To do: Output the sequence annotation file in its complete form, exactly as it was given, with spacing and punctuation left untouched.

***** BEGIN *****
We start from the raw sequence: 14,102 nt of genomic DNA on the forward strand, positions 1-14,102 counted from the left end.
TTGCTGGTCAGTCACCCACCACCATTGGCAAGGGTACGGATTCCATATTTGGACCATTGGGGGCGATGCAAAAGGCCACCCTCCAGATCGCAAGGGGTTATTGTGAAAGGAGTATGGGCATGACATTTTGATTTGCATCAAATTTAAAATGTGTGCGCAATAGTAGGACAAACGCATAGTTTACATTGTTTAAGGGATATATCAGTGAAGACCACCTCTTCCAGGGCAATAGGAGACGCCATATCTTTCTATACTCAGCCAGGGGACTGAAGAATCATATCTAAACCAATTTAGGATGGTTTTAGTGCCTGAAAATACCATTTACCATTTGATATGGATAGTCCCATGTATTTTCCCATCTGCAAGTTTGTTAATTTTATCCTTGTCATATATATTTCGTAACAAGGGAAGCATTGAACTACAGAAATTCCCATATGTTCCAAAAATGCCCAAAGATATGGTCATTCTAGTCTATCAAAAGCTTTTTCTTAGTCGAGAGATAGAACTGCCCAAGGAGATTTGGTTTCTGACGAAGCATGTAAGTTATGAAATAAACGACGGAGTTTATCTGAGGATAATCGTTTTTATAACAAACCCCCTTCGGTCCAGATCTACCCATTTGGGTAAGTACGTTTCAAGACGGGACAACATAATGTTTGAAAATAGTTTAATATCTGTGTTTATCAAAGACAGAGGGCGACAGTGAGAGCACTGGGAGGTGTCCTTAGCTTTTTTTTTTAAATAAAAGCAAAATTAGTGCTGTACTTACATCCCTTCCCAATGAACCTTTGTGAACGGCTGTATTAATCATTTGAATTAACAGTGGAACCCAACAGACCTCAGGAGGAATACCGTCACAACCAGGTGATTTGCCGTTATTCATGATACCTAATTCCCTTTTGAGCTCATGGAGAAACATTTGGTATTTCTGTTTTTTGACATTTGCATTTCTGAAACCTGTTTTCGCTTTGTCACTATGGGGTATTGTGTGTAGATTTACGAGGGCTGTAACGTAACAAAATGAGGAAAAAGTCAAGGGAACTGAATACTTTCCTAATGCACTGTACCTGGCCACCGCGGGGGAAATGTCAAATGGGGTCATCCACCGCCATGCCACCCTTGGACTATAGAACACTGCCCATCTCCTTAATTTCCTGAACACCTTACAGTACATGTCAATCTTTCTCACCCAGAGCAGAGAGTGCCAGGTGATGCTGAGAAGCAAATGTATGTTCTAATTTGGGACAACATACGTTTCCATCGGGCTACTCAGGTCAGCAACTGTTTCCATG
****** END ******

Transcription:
We start from the raw sequence: 14,102 nt of genomic DNA on the forward strand, positions 1-14,102 counted from the left end.
TTGCTGGTCAGTCACCCACCACCATTGGCAAGGGTACGGATTCCATATTTGGACCATTGGGGGCGATGCAAAAGGCCACCCTCCAGATCGCAAGGGGTTATTGTGAAAGGAGTATGGGCATGACATTTTGATTTGCATCAAATTTAAAATGTGTGCGCAATAGTAGGACAAACGCATAGTTTACATTGTTTAAGGGATATATCAGTGAAGACCACCTCTTCCAGGGCAATAGGAGACGCCATATCTTTCTATACTCAGCCAGGGGACTGAAGAATCATATCTAAACCAATTTAGGATGGTTTTAGTGCCTGAAAATACCATTTACCATTTGATATGGATAGTCCCATGTATTTTCCCATCTGCAAGTTTGTTAATTTTATCCTTGTCATATATATTTCGTAACAAGGGAAGCATTGAACTACAGAAATTCCCATATGTTCCAAAAATGCCCAAAGATATGGTCATTCTAGTCTATCAAAAGCTTTTTCTTAGTCGAGAGATAGAACTGCCCAAGGAGATTTGGTTTCTGACGAAGCATGTAAGTTATGAAATAAACGACGGAGTTTATCTGAGGATAATCGTTTTTATAACAAACCCCCTTCGGTCCAGATCTACCCATTTGGGTAAGTACGTTTCAAGACGGGACAACATAATGTTTGAAAATAGTTTAATATCTGTGTTTATCAAAGACAGAGGGCGACAGTGAGAGCACTGGGAGGTGTCCTTAGCTTTTTTTTTTAAATAAAAGCAAAATTAGTGCTGTACTTACATCCCTTCCCAATGAACCTTTGTGAACGGCTGTATTAATCATTTGAATTAACAGTGGAACCCAACAGACCTCAGGAGGAATACCGTCACAACCAGGTGATTTGCCGTTATTCATGATACCTAATTCCCTTTTGAGCTCATGGAGAAACATTTGGTATTTCTGTTTTTTGACATTTGCATTTCTGAAACCTGTTTTCGCTTTGTCACTATGGGGTATTGTGTGTAGATTTACGAGGGCTGTAACGTAACAAAATGAGGAAAAAGTCAAGGGAACTGAATACTTTCCTAATGCACTGTACCTGGCCACCGCGGGGGAAATGTCAAATGGGGTCATCCACCGCCATGCCACCCTTGGACTATAGAACACTGCCCATCTCCTTAATTTCCTGAACACCTTACAGTACATGTCAATCTTTCTCACCCAGAGCAGAGAGTGCCAGGTGATGCTGAGAAGCAAATGTATGTTCTAATTTGGGACAACATACGTTTCCATCGGGCTACTCAGGTCAGCAACTGTTTCCATG